The Empire State Building is planning an epic solar eclipse viewing party — get your tickets.

By Meena Thiruvengadam
May 13, 2021
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Here's your chance to check out a solar eclipse from the top of one of the world's most famous architectural icons: the Empire State Building.

Solar eclipses have only been visible above New York City a handful of times over the past century or so, but there may be few better places to experience such a rare phenomenon than 1,050 feet above Midtown Manhattan — a spot sure to be familiar to anyone who has seen "Sleepless in Seattle."

There are only 25 tickets available for the Empire Eclipse Sunrise on June 10, meaning this is an ideal opportunity to get the popular New York City attraction nearly all to yourself. Entry includes exclusive sunrise access to the Empire State Building's legendary 86th floor observation deck.

Empire State Building 102nd Floor Viewing Deck
Credit: Courtesy of Empire State Realty Trust

The price is $114.81 per ticket, compared to the $42 it normally costs each adult to visit the Empire State Building's 86th floor observatory. And with just 25 guests, there's no need to pay the extra skip-the-line fee.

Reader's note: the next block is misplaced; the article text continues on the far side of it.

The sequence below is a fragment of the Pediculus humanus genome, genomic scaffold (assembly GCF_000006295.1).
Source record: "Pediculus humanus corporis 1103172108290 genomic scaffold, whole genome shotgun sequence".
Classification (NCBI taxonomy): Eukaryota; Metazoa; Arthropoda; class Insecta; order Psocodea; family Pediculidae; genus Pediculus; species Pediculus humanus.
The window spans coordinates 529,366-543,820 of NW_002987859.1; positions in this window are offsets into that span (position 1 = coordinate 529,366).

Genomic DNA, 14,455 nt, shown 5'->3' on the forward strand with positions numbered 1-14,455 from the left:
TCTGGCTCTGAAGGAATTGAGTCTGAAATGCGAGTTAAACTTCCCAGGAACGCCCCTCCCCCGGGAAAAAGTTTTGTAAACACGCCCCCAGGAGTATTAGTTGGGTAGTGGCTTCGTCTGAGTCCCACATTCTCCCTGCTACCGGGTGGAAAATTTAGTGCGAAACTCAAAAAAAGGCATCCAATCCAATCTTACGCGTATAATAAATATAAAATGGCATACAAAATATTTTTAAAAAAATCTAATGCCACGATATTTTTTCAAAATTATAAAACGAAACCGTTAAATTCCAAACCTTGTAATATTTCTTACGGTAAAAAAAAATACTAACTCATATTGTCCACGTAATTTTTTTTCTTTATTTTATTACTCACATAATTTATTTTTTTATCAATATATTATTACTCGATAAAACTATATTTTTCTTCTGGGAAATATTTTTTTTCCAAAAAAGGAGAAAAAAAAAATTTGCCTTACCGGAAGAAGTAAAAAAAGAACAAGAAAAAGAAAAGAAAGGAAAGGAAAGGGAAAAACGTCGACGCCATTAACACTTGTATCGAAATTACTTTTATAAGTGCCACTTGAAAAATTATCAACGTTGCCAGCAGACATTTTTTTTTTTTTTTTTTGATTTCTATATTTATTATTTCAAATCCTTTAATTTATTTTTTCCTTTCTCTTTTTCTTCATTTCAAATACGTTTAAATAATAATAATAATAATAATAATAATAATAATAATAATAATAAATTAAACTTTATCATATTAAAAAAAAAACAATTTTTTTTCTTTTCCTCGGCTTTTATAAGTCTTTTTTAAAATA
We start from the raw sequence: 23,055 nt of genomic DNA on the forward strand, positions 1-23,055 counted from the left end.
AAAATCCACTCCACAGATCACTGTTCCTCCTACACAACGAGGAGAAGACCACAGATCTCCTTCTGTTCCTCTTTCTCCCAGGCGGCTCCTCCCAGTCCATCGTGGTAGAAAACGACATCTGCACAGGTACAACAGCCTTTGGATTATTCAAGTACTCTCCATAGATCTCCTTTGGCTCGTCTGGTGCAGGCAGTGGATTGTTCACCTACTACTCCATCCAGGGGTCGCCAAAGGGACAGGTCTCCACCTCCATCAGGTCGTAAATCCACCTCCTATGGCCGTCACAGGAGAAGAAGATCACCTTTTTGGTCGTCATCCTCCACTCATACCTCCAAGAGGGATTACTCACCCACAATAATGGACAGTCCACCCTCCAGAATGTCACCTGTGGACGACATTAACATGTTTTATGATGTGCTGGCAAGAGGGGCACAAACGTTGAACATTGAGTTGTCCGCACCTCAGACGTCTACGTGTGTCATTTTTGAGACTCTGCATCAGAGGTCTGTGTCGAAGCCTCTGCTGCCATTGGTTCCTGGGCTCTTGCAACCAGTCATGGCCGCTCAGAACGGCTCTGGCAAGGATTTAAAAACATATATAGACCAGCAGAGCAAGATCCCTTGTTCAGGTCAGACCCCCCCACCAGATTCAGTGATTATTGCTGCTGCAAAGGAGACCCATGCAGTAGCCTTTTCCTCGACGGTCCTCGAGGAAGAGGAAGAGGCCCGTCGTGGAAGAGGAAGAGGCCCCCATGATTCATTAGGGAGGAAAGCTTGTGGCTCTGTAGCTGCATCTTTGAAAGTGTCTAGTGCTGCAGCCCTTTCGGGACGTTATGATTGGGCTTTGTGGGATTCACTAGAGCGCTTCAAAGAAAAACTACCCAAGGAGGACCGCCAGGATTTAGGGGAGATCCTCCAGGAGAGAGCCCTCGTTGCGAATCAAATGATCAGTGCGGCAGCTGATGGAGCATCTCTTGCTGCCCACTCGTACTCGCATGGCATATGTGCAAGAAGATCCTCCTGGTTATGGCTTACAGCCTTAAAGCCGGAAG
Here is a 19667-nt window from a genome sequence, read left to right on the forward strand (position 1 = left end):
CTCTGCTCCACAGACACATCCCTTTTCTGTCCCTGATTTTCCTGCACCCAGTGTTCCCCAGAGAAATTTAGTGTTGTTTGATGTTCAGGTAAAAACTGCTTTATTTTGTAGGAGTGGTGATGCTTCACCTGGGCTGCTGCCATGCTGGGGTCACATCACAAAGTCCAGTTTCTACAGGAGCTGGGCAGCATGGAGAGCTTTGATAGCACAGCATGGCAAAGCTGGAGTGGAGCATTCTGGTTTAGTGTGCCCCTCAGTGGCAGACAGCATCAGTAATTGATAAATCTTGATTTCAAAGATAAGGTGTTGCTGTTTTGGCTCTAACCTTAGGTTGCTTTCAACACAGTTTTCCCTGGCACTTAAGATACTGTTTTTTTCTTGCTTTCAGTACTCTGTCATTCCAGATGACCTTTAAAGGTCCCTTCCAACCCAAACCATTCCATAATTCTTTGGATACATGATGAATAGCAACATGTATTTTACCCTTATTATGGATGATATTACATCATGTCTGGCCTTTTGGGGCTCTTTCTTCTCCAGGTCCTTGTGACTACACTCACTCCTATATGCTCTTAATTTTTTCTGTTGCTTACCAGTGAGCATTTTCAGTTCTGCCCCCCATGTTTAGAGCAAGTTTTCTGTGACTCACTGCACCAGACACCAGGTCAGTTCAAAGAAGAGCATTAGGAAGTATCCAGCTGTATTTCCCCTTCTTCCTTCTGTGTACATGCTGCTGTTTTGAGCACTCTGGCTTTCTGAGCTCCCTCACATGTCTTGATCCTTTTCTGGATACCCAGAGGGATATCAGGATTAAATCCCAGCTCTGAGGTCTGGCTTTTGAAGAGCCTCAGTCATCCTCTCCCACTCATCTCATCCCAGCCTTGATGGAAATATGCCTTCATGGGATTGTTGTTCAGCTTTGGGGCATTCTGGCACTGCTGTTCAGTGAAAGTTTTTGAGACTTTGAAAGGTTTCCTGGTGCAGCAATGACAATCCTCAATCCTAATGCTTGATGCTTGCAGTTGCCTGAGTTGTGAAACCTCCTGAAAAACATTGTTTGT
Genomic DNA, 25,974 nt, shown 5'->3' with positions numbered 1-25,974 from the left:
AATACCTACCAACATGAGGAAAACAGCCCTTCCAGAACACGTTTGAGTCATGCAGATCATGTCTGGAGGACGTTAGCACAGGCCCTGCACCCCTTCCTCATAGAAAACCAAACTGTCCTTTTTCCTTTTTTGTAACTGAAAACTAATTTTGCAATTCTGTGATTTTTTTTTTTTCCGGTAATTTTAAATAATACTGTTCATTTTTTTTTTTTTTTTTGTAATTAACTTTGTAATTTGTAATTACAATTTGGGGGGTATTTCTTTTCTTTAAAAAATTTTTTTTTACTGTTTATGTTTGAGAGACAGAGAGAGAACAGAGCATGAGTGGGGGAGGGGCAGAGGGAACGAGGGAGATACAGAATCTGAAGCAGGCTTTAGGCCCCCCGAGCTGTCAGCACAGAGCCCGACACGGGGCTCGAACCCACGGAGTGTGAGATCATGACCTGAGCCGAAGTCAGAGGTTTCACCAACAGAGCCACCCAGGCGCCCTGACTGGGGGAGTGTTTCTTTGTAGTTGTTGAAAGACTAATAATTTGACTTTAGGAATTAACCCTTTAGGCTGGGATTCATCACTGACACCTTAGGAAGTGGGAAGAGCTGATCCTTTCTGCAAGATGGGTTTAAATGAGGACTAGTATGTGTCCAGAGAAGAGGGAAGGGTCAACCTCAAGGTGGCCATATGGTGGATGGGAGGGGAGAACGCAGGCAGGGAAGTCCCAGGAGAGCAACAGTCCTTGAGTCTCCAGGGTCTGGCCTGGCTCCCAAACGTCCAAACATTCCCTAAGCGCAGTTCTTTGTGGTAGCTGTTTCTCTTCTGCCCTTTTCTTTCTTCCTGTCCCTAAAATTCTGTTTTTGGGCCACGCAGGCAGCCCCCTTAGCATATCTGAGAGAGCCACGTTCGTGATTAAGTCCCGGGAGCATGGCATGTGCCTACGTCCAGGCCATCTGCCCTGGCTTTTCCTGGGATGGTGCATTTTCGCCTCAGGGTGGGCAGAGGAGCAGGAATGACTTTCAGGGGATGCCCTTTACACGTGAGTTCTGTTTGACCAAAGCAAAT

The Empire Eclipse Sunrise event is scheduled to begin at 5 a.m. ET, and coffee will be available from an on-site Starbucks for 90 cents.

Plus, the Empire State Building turns 90 this year, and it has big plans to mark the occasion. Among them: a 90-minute VIP tour of the Art Deco building's history and custom tote bags.

The sun is eclipsed by the moon over top of the Empire State Building in New York City on August 21, 2017.
Credit: Gary Hershorn/Getty Images

The 102-story Empire State Building is one of the best-known landmarks in Manhattan. Built in the 1930s, it was the world's tallest building until the construction of the World Trade Center's Twin Towers in 1970.

The Empire State Building is now the seventh-tallest building in New York City and the sixth-tallest freestanding structure in the Americas.

Meena Thiruvengadam is a Travel + Leisure contributor who has visited 50 countries on six continents and 47 U.S. states. She loves historic plaques, wandering new streets and walking on beaches. Find her on Twitter and Instagram.